New York City Ballot in Special U.S. House Race of September 13

Thanks to a helpful commenter to an earlier blog post, here is a picture of the New York ballot for U.S. House, in the special election of September 13 in the 9th district. The image is very fuzzy, but it possible to see that the two major party nominees were in the top line on the ballot (each with multiple party lines). Then, all by himself in a lower part of the ballot is the third candidate in the race, Chris Hoeppner, nominee of the Socialist Workers Party. The design suggests that Hoeppner wasn’t necessarily a candidate in the same race. Of course an aware voter would understand that he was, but the ballot design gives an unclear impression about that.


New York City Ballot in Special U.S. House Race of September 13 — No Comments

  1. Here are the final numbers for this race:

    Turner: R – 65,052 + CON – 9,632 = 74,684
    Weprin: D – 62,570 + WFP – 2,841 + IP – 1,892 = 67,303
    Hoeppner = 286

  2. #4, New York is just as capable of producing a bad ballot design in a primary election, as in a general election.

  3. Rational regimes have —

    Vote for N — 1, 2, etc.


    with the ovals on the left.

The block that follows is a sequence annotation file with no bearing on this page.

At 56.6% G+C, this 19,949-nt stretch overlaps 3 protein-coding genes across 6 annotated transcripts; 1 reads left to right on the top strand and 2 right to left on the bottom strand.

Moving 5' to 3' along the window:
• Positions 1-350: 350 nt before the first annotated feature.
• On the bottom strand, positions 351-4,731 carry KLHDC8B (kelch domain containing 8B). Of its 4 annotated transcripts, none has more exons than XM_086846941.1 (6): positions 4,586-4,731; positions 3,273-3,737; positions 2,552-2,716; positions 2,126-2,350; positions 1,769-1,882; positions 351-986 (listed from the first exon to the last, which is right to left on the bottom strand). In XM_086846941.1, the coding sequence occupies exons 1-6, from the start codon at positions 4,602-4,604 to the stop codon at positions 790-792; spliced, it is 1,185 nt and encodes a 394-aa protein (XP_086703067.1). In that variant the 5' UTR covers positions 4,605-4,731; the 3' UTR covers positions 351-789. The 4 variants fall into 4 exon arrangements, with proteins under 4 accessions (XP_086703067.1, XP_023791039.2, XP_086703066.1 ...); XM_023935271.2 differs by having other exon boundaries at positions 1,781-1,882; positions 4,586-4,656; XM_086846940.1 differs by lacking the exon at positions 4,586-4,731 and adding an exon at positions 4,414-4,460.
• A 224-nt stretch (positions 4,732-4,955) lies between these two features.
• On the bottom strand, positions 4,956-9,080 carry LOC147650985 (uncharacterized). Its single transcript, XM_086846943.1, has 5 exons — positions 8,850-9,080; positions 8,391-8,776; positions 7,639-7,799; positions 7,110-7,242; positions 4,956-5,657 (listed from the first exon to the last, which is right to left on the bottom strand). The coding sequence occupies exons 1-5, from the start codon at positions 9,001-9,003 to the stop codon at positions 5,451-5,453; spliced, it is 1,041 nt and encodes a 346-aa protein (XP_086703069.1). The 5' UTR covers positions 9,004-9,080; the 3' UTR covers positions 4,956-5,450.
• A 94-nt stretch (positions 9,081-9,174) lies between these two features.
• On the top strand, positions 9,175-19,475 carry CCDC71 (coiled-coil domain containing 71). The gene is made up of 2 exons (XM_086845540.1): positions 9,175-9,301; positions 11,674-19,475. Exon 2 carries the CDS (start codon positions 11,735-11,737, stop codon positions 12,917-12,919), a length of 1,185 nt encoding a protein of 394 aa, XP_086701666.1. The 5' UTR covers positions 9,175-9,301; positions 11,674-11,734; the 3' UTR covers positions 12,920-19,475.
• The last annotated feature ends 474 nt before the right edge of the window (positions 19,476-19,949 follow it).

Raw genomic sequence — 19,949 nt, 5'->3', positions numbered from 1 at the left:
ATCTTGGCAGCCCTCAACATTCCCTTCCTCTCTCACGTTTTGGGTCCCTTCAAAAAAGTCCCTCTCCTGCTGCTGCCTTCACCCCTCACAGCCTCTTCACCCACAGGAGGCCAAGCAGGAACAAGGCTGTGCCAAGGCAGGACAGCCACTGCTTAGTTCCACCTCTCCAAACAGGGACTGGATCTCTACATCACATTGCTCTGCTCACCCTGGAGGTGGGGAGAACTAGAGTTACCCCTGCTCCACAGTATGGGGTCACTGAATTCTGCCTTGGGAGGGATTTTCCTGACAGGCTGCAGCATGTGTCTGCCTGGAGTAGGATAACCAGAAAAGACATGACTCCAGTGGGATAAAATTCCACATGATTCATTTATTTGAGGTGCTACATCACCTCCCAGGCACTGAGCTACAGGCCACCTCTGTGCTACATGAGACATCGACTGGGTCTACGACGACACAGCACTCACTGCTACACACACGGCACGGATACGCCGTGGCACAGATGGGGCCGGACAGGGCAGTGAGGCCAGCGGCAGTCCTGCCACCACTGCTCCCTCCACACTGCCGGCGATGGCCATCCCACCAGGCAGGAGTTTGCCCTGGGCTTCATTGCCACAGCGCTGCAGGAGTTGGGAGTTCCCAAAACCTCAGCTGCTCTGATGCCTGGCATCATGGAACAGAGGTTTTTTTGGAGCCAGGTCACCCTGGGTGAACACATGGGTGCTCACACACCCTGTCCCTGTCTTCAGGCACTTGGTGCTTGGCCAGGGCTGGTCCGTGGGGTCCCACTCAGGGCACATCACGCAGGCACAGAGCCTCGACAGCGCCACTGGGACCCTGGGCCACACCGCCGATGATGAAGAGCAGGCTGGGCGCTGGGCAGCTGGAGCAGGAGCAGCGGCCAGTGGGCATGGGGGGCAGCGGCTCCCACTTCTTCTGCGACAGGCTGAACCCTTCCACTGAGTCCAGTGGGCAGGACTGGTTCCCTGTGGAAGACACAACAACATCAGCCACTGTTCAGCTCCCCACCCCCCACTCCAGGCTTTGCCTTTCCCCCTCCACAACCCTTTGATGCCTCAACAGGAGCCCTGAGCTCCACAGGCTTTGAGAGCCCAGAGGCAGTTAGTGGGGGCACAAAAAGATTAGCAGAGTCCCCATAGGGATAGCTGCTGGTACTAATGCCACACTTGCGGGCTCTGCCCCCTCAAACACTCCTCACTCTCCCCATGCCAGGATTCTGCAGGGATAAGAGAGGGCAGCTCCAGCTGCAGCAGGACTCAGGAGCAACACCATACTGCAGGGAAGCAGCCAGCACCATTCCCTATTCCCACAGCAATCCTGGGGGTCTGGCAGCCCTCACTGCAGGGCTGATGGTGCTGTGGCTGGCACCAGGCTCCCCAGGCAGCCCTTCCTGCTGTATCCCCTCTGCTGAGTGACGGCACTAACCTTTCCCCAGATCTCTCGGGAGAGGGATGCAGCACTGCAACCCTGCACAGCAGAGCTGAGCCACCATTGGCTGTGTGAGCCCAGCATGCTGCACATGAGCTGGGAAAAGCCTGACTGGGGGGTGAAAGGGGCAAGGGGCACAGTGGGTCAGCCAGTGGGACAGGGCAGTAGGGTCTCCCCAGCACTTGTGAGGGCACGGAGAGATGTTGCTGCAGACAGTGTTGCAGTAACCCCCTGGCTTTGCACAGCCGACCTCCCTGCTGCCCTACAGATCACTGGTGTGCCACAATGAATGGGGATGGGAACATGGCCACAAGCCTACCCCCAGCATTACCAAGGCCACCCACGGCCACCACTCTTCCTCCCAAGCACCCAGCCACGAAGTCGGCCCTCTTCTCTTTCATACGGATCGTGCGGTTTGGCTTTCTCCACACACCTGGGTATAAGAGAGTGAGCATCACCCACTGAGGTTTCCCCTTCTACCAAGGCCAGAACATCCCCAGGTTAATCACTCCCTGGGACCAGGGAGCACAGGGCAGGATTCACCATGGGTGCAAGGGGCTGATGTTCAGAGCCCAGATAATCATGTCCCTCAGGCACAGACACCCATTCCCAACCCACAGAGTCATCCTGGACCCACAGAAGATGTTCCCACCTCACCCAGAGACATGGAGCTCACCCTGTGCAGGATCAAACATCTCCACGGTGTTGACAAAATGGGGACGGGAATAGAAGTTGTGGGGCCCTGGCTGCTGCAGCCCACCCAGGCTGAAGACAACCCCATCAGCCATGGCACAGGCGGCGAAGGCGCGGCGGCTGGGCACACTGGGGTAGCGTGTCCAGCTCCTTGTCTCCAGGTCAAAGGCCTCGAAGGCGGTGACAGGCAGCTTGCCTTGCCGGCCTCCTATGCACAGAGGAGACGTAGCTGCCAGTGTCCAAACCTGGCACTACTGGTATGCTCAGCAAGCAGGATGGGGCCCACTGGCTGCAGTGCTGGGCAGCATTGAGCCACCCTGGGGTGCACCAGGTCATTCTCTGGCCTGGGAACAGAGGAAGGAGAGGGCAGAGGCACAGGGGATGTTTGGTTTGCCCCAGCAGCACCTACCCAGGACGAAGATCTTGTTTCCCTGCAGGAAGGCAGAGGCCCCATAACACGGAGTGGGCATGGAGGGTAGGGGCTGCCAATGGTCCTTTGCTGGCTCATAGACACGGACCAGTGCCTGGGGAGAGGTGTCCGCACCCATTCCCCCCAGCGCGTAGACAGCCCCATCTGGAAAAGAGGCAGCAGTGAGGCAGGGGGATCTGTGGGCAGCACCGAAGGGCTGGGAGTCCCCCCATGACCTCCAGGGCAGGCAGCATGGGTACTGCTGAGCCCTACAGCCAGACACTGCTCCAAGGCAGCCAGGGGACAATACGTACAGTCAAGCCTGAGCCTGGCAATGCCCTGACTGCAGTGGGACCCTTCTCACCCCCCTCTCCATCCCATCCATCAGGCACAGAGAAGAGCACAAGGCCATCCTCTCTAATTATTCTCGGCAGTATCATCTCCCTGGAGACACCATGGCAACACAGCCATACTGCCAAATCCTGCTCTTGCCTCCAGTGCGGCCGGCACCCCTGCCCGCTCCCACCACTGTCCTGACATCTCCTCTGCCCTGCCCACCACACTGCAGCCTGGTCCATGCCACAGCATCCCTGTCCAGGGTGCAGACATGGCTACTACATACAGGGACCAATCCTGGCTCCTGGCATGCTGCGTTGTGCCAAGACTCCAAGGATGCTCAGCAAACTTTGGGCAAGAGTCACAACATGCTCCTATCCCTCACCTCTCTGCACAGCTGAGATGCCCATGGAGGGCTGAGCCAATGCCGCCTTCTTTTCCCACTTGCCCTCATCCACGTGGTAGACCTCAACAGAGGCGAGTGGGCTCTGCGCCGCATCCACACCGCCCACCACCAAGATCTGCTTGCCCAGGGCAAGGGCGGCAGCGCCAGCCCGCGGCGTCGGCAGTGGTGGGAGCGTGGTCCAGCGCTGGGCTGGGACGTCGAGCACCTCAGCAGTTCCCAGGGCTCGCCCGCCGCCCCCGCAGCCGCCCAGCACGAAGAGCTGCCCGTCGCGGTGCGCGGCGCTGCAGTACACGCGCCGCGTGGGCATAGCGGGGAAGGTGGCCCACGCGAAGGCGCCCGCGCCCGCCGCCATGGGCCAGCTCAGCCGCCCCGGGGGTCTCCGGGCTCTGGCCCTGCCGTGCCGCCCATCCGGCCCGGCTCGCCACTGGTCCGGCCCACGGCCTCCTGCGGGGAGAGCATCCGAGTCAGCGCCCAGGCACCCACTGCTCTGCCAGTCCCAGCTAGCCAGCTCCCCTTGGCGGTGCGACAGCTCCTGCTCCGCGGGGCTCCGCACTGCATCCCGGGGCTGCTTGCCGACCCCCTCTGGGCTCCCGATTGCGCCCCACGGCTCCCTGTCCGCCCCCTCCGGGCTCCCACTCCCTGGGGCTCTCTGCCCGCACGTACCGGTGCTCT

What century before the NY robot party hacks become civilized ???

  4. Is New York still formatting its ballots based on the design they used when they had voting machines, even though they don’t use voting machines anymore?

  5. joshua,

    Yes, they are, and the format is horizontal for New York City and vertical for the rest of the state. The New York City Board of Elections is completely independent of the New York State Board. New York City has its own governing board and the New York State Board governs the rest of the state, and lots of election law provisions differ in this way.
    HAVA was supposed to have unified state election boards databases and voter lists, etc. but New York was the last state in the nation to comply (and the original vote on HAVA in the Senate was 92-2, with both New York Senators, Schumer and Clinton, the only no votes). Simply put, New York is a hard case.

  6. #5 You don’t have party lines in a Top 2 system. New York makes the situation worse with their con-fusion system.

    It is interesting that the ballot had an oval for the write-in candidate. New York law forbids an oval, and one of the technical requirements for their nifty scanners was that they be able to detect write-in votes based on scribbles in the area.

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